We focused on revision in this assessment cycle. “Revision” here needs to be understood not merely as turning a first draft into a final one by fixing specific mechanical problems after proofreading, but as sustained reflection on one’s writing, inspired by both one’s own evolving ideas and by feedback from others, and leading to new and better versions of one’s work. Revision is thus a continuous process that happens in multiple, perhaps overlapping, cycles and constitutes a key component of the writing process. INTD 105 attempts to “sell” revision as a hallmark of a skilled writer, but the process is not something our students understand fully. Developing students’ ability to do it well is thus an important part of achieving INTD 105’s “write sustained, coherent, and persuasive arguments” outcome.
Considering the importance of revision, we proposed and got Senate approval for a change to the INTD 105 requirements effective fall 2015. As of that semester, every INTD 105 section assigns at least three essays that explicitly include revision as part of the writing process. This assessment report gauges how effective that change has been.
Method and Results
We gathered assessment data in spring 2016 by asking instructors to score one of their “revision” assignments against a rubric. We developed the rubric in a workshop with current INTD 105 instructors. The rubric classifies essays as “excellent” (revision clearly improved the essay by drawing on multiple sources of feedback), “adequate” (revision improved the essay by resolving explicitly identified problems but without comprehensively considering all feedback), or “insufficient” (revision didn’t improve the essay or wasn’t attempted).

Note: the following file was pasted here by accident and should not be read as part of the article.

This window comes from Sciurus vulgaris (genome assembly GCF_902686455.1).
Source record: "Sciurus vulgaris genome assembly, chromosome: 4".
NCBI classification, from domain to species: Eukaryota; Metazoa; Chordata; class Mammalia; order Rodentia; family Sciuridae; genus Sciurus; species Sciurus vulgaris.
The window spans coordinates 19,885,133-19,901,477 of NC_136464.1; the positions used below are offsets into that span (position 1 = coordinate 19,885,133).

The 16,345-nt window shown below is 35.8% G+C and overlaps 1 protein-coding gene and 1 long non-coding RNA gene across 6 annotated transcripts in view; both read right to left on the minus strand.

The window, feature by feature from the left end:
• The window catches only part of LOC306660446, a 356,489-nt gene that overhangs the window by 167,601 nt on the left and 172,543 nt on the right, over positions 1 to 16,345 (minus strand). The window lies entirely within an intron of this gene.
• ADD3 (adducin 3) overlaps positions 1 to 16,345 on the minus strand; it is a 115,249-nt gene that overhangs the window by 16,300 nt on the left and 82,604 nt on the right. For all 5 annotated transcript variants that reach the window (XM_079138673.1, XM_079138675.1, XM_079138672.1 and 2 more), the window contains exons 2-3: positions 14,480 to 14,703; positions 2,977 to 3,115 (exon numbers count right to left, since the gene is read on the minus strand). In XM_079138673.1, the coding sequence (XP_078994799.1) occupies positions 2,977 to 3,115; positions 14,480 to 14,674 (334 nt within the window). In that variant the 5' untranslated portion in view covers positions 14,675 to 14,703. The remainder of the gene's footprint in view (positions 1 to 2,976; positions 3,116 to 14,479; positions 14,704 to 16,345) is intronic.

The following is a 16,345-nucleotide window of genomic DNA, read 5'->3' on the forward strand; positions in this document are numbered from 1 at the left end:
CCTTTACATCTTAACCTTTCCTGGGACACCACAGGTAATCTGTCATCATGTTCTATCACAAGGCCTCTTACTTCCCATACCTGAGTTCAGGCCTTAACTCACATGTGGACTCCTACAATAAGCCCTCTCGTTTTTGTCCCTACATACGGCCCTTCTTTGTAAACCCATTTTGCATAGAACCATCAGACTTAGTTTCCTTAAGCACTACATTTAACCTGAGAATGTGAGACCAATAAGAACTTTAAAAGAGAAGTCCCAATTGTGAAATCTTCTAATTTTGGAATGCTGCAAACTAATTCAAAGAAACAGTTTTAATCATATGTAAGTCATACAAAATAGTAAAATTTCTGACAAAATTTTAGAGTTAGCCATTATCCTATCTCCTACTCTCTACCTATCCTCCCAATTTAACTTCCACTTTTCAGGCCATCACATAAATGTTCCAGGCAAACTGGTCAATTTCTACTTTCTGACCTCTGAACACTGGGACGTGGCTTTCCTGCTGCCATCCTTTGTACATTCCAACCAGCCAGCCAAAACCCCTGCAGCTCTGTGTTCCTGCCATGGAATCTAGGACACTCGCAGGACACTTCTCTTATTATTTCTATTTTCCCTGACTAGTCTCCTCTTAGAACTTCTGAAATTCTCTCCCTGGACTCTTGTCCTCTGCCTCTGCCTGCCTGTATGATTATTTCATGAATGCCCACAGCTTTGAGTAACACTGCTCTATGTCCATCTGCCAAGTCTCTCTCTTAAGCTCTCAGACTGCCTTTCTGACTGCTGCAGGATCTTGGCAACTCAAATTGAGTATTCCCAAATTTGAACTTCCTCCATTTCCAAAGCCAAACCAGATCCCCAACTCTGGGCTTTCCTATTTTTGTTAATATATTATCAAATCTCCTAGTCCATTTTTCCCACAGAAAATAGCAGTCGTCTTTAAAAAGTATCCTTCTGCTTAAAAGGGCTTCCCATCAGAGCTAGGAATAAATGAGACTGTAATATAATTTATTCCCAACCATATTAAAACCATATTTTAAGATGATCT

The fact that 87% of the essays show evidence that students can effectively revise their writing is a good result, although we hope that it becomes even better in the future. In particular, it would be nice to see a stronger bias towards “excellent” rather than merely “adequate” revision skills, and to see even fewer students falling in the “insufficient” category.
Looking Forward (Closing the Loop)
The activities students do in INTD 105 and the support instructors provide for those activities are key to extending the successes indicated by our assessment data. Thanks to generous support from the provost’s office, we have revived the INTD 105 instructors’ workshops, which we now offer near the beginning of each semester. We also encourage new instructors to meet with us to discuss the course and plan their syllabi. Finally, we have a wiki space for INTD 105 news and resources. We will use all of these channels to keep revision in particular, and writing as a process generally, prominent in the ways instructors teach INTD 105.